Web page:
“At 6 years old, my mother bought me a sewing machine for Christmas — not a toy one either,” said Phoebe Lee as she recalled how she developed an affinity for fashion. “I was so mad at her. I wanted shoes, toys…”
Her father loved to thrift and one day took her into a store where she discovered sequins.
“I think my parents wanted to encourage me to do my own thing…got tired of buying the trendy stuff,” she continued. “So, I started making my own clothes.”
On top of that, Phoebe’s best friend worked as a model, which also nurtured her growing interest.
By the age of 18, the Shaker Heights High School graduate found herself at the Magic Show in Las Vegas. There, she was wholesaling some of the biggest, Black brand names in fashion at the time. She’s even opened a store in Atlanta and dabbled in modeling. She has also appeared on Good Morning America, the Today show, New York Live, VH1 and other networks.
Lee eventually found all of that to be a rat-race and wanted out.
She complained to her mother about the nature of her business and how she desired to do something with more consistency. Her mom — her confidant — is an entrepreneur who understands the ins and outs of the Minority Business Enterprise (MBE) certification landscape and suggested that Lee sell uniforms.
Phoebe established VDP Safety and Uniforms in January 2013 while still living in New York. Eventually, caring for her father during his illness brought Lee back to Cleveland but also allowed her to work more closely with her mother.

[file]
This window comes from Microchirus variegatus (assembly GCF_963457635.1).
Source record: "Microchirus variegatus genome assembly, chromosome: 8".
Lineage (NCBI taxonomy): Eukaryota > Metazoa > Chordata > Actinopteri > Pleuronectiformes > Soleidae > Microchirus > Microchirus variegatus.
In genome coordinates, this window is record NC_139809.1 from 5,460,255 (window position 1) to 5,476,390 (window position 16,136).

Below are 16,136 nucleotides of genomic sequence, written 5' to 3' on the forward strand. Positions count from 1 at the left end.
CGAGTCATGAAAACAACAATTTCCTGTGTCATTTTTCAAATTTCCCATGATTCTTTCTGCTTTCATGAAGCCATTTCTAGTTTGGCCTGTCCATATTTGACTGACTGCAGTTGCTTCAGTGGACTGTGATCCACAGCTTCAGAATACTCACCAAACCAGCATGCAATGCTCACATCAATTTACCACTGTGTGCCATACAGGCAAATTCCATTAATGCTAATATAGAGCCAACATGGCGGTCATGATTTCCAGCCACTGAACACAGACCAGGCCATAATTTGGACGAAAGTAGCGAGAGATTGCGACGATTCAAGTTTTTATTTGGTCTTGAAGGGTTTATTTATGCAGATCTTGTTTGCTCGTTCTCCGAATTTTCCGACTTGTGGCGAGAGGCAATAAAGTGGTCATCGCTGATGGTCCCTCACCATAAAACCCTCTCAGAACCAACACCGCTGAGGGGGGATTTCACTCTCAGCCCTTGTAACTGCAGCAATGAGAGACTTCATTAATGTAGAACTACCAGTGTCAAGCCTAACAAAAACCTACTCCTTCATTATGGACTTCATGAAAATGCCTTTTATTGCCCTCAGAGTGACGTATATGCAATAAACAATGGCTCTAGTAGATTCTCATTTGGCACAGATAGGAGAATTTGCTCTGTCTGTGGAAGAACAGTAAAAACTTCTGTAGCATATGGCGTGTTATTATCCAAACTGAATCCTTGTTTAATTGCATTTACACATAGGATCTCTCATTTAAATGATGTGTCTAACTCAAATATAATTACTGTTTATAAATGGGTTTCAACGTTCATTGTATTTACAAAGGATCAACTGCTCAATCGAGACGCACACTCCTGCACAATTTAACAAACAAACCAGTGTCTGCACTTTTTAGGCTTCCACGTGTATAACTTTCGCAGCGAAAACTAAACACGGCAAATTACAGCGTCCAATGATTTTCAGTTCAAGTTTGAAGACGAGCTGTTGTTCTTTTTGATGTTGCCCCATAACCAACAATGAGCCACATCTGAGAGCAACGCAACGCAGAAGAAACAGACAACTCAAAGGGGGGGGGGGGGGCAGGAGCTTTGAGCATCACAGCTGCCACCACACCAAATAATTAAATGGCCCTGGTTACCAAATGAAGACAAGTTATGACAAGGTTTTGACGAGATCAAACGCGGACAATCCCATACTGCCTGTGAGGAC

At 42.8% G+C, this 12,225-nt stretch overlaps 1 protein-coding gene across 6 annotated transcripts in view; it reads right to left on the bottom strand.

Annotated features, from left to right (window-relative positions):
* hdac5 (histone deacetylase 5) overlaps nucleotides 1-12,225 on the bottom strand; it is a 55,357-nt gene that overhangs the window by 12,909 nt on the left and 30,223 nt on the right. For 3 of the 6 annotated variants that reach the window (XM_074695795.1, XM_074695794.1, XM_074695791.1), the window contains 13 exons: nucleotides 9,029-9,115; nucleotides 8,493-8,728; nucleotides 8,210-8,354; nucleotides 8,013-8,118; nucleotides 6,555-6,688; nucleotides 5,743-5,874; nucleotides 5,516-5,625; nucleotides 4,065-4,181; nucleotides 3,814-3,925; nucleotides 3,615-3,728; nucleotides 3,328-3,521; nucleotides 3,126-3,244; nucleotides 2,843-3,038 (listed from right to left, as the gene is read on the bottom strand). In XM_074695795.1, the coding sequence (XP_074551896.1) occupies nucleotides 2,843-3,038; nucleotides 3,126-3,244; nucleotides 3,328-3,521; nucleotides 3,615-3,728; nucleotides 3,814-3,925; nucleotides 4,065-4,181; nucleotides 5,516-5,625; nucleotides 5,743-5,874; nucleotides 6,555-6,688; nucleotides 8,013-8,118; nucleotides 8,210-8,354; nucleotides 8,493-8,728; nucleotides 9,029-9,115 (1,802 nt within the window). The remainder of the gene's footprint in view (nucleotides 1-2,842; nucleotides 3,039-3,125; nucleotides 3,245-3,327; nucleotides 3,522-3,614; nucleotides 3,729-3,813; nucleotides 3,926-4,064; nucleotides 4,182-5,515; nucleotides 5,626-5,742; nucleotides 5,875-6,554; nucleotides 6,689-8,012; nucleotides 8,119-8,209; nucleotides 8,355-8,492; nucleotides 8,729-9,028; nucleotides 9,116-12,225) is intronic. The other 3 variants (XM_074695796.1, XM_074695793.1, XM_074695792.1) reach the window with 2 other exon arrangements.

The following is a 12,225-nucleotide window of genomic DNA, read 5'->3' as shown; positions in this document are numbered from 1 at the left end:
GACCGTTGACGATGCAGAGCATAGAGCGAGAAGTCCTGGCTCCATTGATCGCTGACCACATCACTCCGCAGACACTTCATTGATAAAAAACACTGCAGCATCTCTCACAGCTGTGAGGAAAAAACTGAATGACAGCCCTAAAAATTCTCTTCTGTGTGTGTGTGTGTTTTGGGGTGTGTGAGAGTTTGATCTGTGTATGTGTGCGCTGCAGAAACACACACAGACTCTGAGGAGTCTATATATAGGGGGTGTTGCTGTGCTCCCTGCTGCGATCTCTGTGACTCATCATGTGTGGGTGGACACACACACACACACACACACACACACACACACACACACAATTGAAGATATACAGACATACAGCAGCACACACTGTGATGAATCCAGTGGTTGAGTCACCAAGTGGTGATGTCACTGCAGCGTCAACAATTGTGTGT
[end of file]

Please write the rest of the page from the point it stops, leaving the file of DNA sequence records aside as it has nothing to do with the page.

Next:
“That was a changing point in my life. It was the first time I had to put family before myself. Changed my world for the better,” said Lee.
From there, she hasn’t looked back.
“I put some retail thought into the B2B world,” said Phoebe. “Uniforms are a product that can service everyone. It’s a small necessity…As [there are] few females [that] are providers of safety equipment and uniforms, I became interested in how the uniforms fit women.”
Her knowledge of fashion paired with solid business acumen lead to her current position as majority stakeholder and chief executive officer of Affinity Apparel, a nationwide uniform company based in Fairborn, Ohio.
“Now, I’m just making sure the orders are delivered,” said Phoebe. “It’s funny because, when I go back and see my professors they always say, ‘We knew you would do something with fashion once you figured it out.’”
Lee earned a business administration degree from Clark Atlanta University (CAU) with a concentration in supply chain management. During her time there, CAU become a testing ground for this program so administrators heavily recruited business students and she was one of them.
Interestingly enough, loving to be different, she never wanted to wear the mandatory business attire.
“I always found a way to put a spin on it. But, I could get away with it because I got straight A’s.”
She honed her fashion skills and studied fashion design at Savannah College of Art and Design (SCAD) in Atlanta as well as the Fashion Institute of Technology (FIT) in New York City.
“I’m a third generation, Black woman entrepreneur and we all had to be creative,” she said.
She used to bag candy for her mother’s business, and her maternal grandmother — and namesake — owned a general store in Glen Allen, Mississippi.
Lee’s hard work has been recognized by many, including former Ohio governor John Kasich, who, before leaving the office, appointed her to serve on the board of trustees for Cuyahoga Community College.